“Is the Bible your sole, sufficient, ultimate source and authority for faith and practice?”

“Do you believe that the Biblical Gospel is the good news that lost, sinful man can be reconciled to God by grace alone, through faith alone, in and because of Christ’s person and work alone, to the glory of God alone, as seen with final authority in Scripture alone?”

“Can a church be a Christian church if it has the Gospel wrong?”

“Do you believe that persuading people to assent to a vaguely-Biblical opinion about homosexuality, marriage, or abortion is more critical than clearly presenting the Gospel, as described above?”

“Which is more important and more critical in our day: to define marriage, life, and civil liberty; or to define the Gospel?”

Bottom Line

This Declaration hit at the core of why “Christianity” in general has been so fragmented with so many denominations, namely raising the issue of where the church is to stand regarding it’s role in impacting the world with the gospel and with good works. Both are commanded. Both are exemplifed in the life of Christ. Is it important that Christians take a stand for our Christian values and beliefs? Yes. Is it important for Christians to proclaim the Gospel to every creature? Yes. So where is the balance?

Personally this Declaration does very little in the way of actually impacting real lives with real values through real personal contact. As far as I can tell it gets a failing grade in its presentation of the Gospel. “Christianity” is mentioned some 37 times, while “Christ” is mentioned only 7 and several of those are Bible quotations about His deeds. Our own institutions should not find such prominent when Christ should be displayed as preeminent. This “Declaration”  seems to be more politically motivated than anything else. Christ did not directly challenge the political system, but He did challenge people. It is easy to make broad statements, but they often have little impact. It is much harder to bring the Gospel into the world of a single individual so that they not only hear the Words of Christ but feel His love through acts of service.

Do I think that life, marriage, and our religious freedom are all important? Yes I do. But I think in this Declaration these issues have placed the Gospel in a secondary role. In fact, however, these are to rather flow from a heart transformed by the Gospel.

But what does it prove if I do not sign this Declaration? If an unsaved person were to ask if I believed what was written on those pages, would I say yes or no? If asked why I have not yet signed the document (as I have not), would I tell them it is because of a theological conviction that it seems to confuse the Gospel even though I agreed with the three principles of life, marriage, and religious freedom they put forth? While it might allow me an opportunity share the Gospel, could I not just as easily affirm those three issues as important (which I do) and then point out that the best part and only reason I can hold to those truths is because of the Gospel and go on to articulate it in detail? This is what I wrestle with. And each day as we ask similar questions: how will my actions, my time, my energy be best used to direct the most attention to truth, and the most glory to God?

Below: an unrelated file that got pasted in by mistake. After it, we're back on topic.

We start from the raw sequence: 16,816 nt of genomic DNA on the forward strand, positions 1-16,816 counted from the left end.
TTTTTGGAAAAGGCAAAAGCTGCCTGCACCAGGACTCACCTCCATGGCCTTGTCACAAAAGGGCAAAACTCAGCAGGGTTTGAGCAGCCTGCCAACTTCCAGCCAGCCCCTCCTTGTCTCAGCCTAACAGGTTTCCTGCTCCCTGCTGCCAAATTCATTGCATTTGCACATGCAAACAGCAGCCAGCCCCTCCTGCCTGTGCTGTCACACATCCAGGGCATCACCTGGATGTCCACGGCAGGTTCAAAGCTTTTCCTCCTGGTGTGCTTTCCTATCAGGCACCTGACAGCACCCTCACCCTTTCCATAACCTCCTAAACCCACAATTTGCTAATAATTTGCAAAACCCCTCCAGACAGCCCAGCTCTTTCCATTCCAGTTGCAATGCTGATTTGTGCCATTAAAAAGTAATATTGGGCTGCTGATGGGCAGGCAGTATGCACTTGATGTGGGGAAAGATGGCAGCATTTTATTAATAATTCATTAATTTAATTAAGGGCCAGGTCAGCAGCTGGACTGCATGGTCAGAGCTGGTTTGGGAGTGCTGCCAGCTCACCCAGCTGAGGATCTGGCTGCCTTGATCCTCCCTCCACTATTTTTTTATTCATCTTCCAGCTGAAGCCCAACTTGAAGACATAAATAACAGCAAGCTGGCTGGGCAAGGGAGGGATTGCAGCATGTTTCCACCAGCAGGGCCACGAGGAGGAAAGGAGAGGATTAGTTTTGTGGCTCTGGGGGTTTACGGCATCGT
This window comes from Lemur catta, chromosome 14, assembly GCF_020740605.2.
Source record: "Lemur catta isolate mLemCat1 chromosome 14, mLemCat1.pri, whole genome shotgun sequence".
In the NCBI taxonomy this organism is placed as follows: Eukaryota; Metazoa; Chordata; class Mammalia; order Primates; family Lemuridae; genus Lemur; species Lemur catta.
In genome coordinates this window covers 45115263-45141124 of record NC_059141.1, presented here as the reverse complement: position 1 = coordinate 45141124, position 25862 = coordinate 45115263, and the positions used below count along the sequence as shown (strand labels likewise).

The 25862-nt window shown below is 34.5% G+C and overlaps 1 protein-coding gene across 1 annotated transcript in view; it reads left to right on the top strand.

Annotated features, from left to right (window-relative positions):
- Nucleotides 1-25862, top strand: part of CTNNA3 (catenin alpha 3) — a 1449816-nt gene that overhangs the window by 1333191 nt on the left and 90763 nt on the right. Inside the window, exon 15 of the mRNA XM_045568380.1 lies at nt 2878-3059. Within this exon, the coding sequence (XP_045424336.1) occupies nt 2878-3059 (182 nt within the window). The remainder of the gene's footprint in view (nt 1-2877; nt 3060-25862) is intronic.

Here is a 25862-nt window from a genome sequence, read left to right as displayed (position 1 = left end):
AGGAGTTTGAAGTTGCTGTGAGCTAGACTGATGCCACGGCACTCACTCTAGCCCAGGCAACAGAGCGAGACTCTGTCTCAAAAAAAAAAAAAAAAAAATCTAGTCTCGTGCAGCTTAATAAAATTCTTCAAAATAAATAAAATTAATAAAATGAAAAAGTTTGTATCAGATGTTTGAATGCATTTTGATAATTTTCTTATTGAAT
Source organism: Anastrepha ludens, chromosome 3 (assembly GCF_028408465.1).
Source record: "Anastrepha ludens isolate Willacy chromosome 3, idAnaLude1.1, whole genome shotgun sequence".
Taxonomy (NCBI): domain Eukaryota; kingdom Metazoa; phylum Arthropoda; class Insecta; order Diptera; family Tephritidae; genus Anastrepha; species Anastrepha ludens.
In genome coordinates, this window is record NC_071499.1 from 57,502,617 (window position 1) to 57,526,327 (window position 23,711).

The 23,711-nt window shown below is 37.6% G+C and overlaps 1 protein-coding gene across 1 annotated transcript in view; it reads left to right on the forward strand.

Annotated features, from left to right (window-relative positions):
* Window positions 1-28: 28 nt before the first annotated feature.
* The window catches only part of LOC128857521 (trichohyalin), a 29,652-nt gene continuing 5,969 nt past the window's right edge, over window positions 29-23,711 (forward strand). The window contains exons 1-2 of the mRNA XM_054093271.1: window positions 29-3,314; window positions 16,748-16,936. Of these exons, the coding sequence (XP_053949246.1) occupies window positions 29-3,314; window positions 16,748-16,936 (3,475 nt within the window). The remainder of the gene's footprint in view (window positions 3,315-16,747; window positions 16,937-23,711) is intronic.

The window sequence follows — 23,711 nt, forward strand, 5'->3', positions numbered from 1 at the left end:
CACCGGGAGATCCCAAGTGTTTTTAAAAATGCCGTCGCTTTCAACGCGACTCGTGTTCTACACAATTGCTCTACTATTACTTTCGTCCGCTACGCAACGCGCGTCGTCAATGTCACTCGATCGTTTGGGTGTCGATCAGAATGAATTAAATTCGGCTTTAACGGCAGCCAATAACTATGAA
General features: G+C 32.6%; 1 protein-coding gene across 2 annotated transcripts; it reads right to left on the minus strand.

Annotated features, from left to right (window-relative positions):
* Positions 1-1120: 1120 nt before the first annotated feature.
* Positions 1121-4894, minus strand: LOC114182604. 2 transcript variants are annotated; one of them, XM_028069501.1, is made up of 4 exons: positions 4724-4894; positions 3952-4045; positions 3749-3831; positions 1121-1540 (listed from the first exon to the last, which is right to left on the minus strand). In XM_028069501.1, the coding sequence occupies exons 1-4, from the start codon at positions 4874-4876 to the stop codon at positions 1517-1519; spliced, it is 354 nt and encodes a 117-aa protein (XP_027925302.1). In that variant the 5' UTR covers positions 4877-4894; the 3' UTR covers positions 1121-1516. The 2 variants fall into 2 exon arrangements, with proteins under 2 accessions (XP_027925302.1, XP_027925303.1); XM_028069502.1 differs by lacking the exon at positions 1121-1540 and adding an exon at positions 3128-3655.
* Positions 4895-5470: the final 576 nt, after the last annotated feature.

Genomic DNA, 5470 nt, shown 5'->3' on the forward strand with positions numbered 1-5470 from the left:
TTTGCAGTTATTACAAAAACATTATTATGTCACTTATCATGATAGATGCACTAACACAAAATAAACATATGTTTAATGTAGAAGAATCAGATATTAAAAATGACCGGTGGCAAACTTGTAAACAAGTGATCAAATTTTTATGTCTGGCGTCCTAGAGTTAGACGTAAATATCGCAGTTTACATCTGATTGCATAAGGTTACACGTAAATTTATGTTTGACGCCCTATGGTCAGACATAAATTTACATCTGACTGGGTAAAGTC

UPDATE >> I actually just ran across Dr. Mohler’s blog post on his signing of this document. I really do agree with him that these are fundamental civic issues Christians need to take a stand for. But it seems that it is largely a petition that will be sent to governmental leadership, and even Dr. Mohler seems to indicate that it is primarily political in nature. It really all comes down to asking at what level are we willing to work with other denominations. And I know often there is no cut and dry answer in these more practical issues. My beef, as stated above, is that the gospel seems to take a secondary role. The signatories would probably argue that this is not primarily about the gospel, and understandably so… but i can’t get around how you can make any “Christian” statement without it. Including Catholics in that arena seems to confuse the issue of what constitutes “Christianity”. This is just me being open and honest. I certainly agree that we should take these issues seriously, and do something to make our voice heard in the public realm. But my question would be did it have to be in union with Catholics just to make the statement stronger? Why not just issue a protestant declaration?

Every individual believer needs to exercise their priest-hood before God guided by their conscience. I see the dilemma when we seek to make the Gospel the priority in our interaction with the world and yet balance that with taking a stand in obeying God’s commands when they are directly attacked. Matthew 5:15 – “Nor do people light a lamp and put it under a basket, but on a stand, and it gives light to all in the house. In the same way, let your light shine before others, so that they may see your good works and give glory to your Father who is in heaven.” If we keep the light in our little baskets, our churches, others will never see His light in us and give glory God. But this should have never been done apart from a clear presentation of the Gospel. If the Gospel is lost or minimized because the world would see this as a religious duty motivated by political tension… then we really have failed to ultimately focus the glory back to God.